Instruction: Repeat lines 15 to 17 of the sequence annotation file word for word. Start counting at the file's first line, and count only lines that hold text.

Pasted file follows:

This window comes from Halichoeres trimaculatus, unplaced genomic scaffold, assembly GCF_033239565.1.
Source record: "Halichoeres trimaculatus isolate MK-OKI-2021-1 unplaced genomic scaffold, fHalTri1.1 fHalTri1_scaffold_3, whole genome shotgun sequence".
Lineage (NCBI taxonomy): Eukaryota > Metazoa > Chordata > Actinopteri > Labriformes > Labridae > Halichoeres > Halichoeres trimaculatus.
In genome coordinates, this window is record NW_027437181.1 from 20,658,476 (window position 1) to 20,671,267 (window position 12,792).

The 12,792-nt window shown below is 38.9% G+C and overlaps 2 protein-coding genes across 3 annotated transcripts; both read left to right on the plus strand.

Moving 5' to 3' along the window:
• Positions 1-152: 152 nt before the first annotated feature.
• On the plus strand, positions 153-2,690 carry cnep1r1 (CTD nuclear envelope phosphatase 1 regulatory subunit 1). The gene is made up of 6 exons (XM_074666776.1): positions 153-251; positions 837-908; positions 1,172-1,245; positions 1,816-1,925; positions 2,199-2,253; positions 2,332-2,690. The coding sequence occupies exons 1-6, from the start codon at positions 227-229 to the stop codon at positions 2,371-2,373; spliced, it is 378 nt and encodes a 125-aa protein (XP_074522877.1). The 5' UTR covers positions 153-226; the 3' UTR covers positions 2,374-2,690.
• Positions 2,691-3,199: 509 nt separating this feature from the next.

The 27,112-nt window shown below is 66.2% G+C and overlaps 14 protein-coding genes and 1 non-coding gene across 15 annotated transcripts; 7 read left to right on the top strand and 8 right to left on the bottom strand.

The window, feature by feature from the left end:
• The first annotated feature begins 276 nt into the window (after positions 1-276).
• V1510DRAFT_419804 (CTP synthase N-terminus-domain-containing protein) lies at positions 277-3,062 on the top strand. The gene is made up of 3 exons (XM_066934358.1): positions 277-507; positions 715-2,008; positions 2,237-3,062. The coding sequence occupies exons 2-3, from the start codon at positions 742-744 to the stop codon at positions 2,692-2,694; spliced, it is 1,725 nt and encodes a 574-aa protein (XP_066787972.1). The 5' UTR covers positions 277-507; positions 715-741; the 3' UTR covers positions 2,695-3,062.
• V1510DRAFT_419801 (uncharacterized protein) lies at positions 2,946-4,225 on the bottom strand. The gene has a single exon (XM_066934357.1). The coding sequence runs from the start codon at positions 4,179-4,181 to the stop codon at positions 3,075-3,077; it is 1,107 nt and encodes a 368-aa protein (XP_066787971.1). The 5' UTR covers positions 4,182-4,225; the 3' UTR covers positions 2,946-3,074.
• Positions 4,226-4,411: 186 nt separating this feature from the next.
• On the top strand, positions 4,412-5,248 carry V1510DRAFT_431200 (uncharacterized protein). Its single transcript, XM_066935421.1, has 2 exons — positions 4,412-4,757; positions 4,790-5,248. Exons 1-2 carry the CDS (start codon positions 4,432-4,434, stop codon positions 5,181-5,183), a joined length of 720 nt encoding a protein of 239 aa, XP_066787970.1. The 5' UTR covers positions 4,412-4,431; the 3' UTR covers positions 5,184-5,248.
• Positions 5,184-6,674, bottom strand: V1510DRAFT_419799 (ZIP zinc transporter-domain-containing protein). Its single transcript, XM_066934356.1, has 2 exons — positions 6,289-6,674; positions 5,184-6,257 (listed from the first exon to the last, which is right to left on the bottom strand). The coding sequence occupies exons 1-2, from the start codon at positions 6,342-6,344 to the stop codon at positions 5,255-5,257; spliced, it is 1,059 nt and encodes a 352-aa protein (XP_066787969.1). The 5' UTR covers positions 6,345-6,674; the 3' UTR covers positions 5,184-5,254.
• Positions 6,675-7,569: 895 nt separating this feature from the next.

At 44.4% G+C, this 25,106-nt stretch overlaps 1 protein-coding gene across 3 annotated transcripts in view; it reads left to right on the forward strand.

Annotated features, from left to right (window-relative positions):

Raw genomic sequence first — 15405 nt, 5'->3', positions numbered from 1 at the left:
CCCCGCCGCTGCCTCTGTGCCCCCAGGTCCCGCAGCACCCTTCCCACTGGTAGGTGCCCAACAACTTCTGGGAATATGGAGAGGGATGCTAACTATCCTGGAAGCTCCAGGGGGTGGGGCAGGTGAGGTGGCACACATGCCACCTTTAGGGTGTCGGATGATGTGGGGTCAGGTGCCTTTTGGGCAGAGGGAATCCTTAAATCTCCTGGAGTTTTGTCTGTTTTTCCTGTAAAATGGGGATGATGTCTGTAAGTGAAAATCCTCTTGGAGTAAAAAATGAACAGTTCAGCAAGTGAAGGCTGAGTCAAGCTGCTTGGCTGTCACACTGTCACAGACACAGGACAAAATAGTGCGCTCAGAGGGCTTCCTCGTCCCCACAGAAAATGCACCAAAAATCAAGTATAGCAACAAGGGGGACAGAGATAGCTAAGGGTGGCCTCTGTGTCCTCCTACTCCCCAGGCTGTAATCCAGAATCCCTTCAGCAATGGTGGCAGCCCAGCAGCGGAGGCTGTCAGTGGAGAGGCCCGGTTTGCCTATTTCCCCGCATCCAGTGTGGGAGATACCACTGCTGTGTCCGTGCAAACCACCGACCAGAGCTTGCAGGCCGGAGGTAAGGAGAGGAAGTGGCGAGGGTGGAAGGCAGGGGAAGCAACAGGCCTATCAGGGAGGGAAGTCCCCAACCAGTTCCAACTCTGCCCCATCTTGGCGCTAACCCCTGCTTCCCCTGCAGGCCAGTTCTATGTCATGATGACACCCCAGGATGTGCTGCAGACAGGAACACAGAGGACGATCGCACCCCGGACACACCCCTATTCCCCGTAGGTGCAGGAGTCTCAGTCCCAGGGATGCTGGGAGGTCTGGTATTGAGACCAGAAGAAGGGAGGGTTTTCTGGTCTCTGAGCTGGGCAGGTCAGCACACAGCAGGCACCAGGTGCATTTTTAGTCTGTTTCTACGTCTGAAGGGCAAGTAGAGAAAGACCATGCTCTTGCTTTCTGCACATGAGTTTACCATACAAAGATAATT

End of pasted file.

• Positions 4,226-4,411: 186 nt separating this feature from the next.
• On the top strand, positions 4,412-5,248 carry V1510DRAFT_431200 (uncharacterized protein). Its single transcript, XM_066935421.1, has 2 exons — positions 4,412-4,757; positions 4,790-5,248. Exons 1-2 carry the CDS (start codon positions 4,432-4,434, stop codon positions 5,181-5,183), a joined length of 720 nt encoding a protein of 239 aa, XP_066787970.1. The 5' UTR covers positions 4,412-4,431; the 3' UTR covers positions 5,184-5,248.
• Positions 5,184-6,674, bottom strand: V1510DRAFT_419799 (ZIP zinc transporter-domain-containing protein). Its single transcript, XM_066934356.1, has 2 exons — positions 6,289-6,674; positions 5,184-6,257 (listed from the first exon to the last, which is right to left on the bottom strand). The coding sequence occupies exons 1-2, from the start codon at positions 6,342-6,344 to the stop codon at positions 5,255-5,257; spliced, it is 1,059 nt and encodes a 352-aa protein (XP_066787969.1). The 5' UTR covers positions 6,345-6,674; the 3' UTR covers positions 5,184-5,254.